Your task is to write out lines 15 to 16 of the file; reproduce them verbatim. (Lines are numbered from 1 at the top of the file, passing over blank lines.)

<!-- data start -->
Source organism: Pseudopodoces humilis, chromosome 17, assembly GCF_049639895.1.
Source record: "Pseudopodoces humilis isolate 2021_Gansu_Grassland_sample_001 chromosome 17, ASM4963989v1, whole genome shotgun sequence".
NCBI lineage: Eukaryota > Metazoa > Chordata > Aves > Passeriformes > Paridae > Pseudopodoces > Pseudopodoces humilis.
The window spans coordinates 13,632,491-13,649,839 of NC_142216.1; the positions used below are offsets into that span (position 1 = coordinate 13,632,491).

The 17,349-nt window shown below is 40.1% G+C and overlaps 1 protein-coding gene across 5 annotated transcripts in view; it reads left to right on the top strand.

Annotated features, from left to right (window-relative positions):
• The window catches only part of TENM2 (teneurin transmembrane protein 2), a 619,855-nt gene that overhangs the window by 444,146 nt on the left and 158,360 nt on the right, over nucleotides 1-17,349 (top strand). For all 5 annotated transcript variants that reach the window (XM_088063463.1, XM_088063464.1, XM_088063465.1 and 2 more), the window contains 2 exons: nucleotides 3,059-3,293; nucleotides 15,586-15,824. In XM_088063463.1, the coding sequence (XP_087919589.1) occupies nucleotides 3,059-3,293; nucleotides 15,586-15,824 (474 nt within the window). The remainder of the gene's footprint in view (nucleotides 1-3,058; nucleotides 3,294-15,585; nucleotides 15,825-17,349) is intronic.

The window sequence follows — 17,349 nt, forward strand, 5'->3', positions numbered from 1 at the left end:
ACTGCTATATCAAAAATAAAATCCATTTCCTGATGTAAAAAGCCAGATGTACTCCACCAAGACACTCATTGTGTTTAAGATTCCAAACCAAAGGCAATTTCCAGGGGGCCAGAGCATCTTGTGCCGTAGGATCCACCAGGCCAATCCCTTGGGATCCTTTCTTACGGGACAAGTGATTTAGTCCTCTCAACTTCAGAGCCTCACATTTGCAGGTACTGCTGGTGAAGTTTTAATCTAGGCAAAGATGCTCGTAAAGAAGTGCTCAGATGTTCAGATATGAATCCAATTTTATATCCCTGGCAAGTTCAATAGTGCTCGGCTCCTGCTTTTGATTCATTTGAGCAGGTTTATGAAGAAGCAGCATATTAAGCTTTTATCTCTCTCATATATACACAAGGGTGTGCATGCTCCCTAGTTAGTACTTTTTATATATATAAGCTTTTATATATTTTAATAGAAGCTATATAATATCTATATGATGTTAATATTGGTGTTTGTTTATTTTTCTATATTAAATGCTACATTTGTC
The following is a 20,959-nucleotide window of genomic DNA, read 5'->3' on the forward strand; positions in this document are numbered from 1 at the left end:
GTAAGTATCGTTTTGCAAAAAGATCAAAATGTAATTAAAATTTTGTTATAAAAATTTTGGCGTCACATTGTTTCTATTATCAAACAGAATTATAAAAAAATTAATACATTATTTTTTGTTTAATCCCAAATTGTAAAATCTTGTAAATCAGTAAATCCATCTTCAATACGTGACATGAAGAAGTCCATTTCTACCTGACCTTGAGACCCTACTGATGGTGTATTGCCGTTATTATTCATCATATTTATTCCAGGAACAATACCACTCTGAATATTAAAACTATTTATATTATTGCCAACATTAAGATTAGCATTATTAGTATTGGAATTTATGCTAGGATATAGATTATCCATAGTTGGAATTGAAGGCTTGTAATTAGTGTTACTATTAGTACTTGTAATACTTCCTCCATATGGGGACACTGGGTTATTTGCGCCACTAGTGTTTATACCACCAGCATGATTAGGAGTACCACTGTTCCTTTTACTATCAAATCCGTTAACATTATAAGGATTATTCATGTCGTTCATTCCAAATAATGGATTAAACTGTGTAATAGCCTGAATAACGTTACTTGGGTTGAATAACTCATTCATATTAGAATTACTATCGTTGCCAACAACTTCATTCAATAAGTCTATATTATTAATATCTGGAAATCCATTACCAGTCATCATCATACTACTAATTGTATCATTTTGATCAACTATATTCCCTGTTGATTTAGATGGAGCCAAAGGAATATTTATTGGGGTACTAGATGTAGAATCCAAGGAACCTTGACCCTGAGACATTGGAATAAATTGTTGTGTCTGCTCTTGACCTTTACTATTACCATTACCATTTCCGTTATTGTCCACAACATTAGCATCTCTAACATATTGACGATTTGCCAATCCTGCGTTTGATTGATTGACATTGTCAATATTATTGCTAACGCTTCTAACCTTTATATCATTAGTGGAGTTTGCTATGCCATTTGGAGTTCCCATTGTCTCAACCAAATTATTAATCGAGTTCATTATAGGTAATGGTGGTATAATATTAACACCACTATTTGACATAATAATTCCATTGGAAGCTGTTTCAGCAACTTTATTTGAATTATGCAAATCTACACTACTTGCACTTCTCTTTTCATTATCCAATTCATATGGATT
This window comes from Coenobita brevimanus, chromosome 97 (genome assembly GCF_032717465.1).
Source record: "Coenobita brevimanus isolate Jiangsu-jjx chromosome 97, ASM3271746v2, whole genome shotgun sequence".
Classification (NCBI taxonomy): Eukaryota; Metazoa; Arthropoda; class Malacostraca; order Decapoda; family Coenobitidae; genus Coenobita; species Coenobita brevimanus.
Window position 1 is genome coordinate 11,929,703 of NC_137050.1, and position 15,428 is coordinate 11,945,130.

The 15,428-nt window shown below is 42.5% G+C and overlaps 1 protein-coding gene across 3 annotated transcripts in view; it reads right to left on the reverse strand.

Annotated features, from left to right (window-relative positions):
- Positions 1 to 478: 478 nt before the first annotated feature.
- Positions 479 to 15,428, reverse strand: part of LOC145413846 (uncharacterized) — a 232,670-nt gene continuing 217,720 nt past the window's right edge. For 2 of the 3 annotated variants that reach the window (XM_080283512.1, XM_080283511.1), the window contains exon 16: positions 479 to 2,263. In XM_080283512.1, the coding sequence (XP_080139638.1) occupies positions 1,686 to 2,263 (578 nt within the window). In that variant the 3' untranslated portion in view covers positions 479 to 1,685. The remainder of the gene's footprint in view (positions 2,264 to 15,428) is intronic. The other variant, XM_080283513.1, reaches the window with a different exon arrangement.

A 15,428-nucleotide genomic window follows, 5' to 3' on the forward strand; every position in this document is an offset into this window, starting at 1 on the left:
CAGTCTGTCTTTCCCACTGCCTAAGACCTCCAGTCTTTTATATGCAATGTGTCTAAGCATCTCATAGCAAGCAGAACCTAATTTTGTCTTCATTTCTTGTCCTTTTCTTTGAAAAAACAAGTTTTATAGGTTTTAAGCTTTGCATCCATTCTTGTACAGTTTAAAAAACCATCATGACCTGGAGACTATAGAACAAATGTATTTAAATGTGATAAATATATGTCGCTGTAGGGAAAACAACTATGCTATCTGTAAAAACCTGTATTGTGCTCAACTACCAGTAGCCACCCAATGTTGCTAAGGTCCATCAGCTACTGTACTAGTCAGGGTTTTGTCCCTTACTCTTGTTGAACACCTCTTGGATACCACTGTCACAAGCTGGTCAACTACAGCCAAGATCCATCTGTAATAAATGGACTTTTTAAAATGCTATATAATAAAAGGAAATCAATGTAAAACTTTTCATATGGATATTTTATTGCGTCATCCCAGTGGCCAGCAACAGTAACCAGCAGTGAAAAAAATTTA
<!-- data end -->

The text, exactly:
Window position 1 is genome coordinate 11,929,703 of NC_137050.1, and position 15,428 is coordinate 11,945,130.

The 15,428-nt window shown below is 42.5% G+C and overlaps 1 protein-coding gene across 3 annotated transcripts in view; it reads right to left on the reverse strand.